The Game of Jalah

  • It was then, that Jontun the Wise, an elder from the Stone Giant clan of Brokdul is the “Father of Ja’La dh Jin”. He was renowned for his prowess as a consummate strategist. To keep himself sharp on the battlefield he challenged all of his generals to games of strategy during times of peace. His massive stone chess set sat atop a large mountain overlooking the sea. Jontun began to talk to his fellow elders and they formed the first council to rule the giant people. So they needed a way to break the tie, a way for some decisions to be made.

  • He sat down and put his mind to the task of creating a way for resolving conflicts that didn’t result in so much death. And realized that after watching so many battles that there were some common giant techniques, and that he went home and ground smooth a black onyx stone that comes from the heart of the Brokdul mountains. When he showed it to people and they asked him what it was he said it was a brock and that it would change the way in which giants fought. He referenced his two boys who played amongst his giant chess set, and whoever won got the rock candy. He referenced how giant kind was just killing itself off and that if they could come up with a fair test of skills. This marks the birth of the game of Ja’La dh Jin. Amongst all the giant tribes an annual ja’la tournament is held, where the winner is given an extra seat on the council that governs all giant kind.


  • It is even used to solve legal disputes. If for example, someone had a problem they could take it in front of the high council, and if it was accepted as a valid complaint a game of jal la de jhin could be played to decide the outcome of the dispute. The accuser may pick the type of Ja’La dh Jin ball, but the challenged is allowed to choose the field. It is common for these games to get bloody, and death is a regular part of Ja’La dh Jin (since an actual feud or battle was looked down upon because of the total number of lives that were lost). Ja’La dh Jin although seemingly gladiatorial in nature is a contest amongst giants where giants bleed and die all the time, but less frequently than in open war.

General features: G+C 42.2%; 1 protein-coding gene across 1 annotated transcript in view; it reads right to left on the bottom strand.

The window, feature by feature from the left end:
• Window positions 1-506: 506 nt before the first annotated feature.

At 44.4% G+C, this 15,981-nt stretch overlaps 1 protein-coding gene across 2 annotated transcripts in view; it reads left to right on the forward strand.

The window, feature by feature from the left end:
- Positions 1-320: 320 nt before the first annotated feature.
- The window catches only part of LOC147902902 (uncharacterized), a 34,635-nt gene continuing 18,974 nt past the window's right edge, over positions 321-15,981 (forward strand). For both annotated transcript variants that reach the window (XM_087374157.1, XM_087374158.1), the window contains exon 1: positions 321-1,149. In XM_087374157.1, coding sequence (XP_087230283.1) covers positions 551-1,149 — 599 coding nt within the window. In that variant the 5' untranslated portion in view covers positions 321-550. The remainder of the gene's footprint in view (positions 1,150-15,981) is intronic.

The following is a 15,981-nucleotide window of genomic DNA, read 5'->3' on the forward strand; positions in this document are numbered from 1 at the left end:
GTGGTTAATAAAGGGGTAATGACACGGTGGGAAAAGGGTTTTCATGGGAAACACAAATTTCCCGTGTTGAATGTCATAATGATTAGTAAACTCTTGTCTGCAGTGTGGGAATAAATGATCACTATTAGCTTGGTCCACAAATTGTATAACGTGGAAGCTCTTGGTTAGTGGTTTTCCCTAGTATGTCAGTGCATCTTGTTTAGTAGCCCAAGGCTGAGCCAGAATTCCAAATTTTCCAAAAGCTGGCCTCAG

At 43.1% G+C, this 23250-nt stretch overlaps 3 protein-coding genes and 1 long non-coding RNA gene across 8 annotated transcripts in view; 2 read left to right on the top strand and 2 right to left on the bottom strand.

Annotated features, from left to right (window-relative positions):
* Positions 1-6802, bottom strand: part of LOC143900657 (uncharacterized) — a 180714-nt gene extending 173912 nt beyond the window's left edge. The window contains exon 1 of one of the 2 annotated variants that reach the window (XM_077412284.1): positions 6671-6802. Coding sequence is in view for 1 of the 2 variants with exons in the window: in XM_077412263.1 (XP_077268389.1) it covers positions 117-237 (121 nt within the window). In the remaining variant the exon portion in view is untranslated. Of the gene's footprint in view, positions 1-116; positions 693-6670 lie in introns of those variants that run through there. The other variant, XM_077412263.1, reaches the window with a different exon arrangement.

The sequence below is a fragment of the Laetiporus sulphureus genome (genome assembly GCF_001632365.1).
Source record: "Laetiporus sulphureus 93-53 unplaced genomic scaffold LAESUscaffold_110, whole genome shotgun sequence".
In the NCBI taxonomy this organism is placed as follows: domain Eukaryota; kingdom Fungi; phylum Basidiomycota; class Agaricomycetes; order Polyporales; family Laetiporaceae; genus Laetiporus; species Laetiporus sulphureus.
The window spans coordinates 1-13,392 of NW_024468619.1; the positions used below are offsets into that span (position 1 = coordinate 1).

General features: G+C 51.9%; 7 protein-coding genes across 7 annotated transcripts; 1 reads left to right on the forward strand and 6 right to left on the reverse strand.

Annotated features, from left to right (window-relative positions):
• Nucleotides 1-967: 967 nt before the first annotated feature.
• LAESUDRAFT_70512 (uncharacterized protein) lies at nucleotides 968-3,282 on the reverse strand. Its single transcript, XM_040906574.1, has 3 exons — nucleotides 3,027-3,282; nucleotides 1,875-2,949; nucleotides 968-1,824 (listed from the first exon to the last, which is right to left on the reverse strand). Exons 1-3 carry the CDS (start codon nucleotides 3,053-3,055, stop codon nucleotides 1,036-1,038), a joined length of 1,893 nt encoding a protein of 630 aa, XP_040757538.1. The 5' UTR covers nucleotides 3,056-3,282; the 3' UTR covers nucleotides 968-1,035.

• Ja’La dh Jin is not only the national pastime, but it is held in the highest honor by all members of giant society for what it has done for their kind. Its translation in the common tongue, “The Game of Life” reflects the fact that giants chose this contest over their own extinction. In fact the once mighty giant nation has now dwindled to an all time low, and some of the noblest of bloodlines has been snuffed out by war and strife.



  • Ja’La dh Jin is a sport played on a field with 2 sides and 4 goalposts by 2 teams. It is split into 12, 5 minute turns, making the game a total of an hour long. Each team has 12 players on the field (4 in reserves), consisting of a point man, 3 wingmen, and the other 8 consisting of blockers and tacklers.

  • The field is split in half, with goals in each corner, and a line going across the field horizontally and vertically, on each side (the scoring zones), dividing each half into four quadrants. A goal scored within the same quadrant as the location of the goal is worth a single point, and a goal scored within an outside quadrant is worth two points.

  • On a team’s turn, they take the Broc (ball) from the mid-line. The pointman’s goal is to either stand in the scoring zone and throw the Broc into a goal(for 2 point, or stand in a farther scoring quadrant and throw it into a goal for 3 points. If the Wingmen score a goal they recieve one less point than the wingman. For the most part, the wingmen try to keep the point man from being tackled. The tacklers and blockers during the offensive phase just try to keep the pointman up/line from the broc to the goal clear, and other tactics are allowed (such as throwing). The only time a team can score is on their offensive turn, otherwise if they get the ball on their opponents offensive turn, they will attempt to play keep away and deny the other team to score for the period.